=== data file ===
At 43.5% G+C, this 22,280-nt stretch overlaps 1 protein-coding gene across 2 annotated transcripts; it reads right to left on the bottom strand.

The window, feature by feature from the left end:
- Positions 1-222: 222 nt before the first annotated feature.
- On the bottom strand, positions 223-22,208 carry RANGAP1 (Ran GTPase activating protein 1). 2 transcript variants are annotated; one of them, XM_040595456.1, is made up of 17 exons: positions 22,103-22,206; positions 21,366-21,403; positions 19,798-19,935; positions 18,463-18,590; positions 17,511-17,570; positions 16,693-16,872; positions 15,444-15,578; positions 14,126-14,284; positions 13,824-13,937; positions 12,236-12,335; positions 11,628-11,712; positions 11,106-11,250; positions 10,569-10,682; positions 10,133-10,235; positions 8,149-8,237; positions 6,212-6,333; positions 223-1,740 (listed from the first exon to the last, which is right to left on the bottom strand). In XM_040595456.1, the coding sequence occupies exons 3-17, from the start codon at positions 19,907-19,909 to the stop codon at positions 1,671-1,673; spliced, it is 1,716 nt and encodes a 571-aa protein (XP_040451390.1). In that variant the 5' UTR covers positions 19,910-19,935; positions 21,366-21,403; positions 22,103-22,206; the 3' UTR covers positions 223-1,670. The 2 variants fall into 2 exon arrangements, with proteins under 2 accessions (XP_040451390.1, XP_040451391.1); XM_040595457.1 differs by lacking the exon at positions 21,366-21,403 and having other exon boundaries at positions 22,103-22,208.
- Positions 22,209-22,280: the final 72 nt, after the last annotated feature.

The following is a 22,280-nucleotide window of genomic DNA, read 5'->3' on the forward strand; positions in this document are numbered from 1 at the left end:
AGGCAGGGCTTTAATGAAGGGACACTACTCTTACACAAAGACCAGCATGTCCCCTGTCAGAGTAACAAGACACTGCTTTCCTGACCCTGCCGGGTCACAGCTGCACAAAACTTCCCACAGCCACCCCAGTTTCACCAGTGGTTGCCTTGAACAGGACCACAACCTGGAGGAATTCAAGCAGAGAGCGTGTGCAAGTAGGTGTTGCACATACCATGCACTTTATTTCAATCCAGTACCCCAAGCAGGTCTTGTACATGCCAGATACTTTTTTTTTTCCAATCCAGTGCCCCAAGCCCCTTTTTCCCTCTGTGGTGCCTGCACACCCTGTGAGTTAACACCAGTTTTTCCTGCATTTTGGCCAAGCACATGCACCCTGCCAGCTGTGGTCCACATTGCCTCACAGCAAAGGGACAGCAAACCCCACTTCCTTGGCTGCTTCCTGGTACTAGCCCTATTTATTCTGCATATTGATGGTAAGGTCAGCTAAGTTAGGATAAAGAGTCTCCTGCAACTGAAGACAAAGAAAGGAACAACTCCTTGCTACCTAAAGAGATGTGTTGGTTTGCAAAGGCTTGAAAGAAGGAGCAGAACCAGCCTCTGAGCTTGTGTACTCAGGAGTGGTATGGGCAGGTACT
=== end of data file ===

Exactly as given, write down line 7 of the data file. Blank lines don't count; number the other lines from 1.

AGGCAGGGCTTTAATGAAGGGACACTACTCTTACACAAAGACCAGCATGTCCCCTGTCAGAGTAACAAGACACTGCTTTCCTGACCCTGCCGGGTCACAGCTGCACAAAACTTCCCACAGCCACCCCAGTTTCACCAGTGGTTGCCTTGAACAGGACCACAACCTGGAGGAATTCAAGCAGAGAGCGTGTGCAAGTAGGTGTTGCACATACCATGCACTTTATTTCAATCCAGTACCCCAAGCAGGTCTTGTACATGCCAGATACTTTTTTTTTTCCAATCCAGTGCCCCAAGCCCCTTTTTCCCTCTGTGGTGCCTGCACACCCTGTGAGTTAACACCAGTTTTTCCTGCATTTTGGCCAAGCACATGCACCCTGCCAGCTGTGGTCCACATTGCCTCACAGCAAAGGGACAGCAAACCCCACTTCCTTGGCTGCTTCCTGGTACTAGCCCTATTTATTCTGCATATTGATGGTAAGGTCAGCTAAGTTAGGATAAAGAGTCTCCTGCAACTGAAGACAAAGAAAGGAACAACTCCTTGCTACCTAAAGAGATGTGTTGGTTTGCAAAGGCTTGAAAGAAGGAGCAGAACCAGCCTCTGAGCTTGTGTACTCAGGAGTGGTATGGGCAGGTACT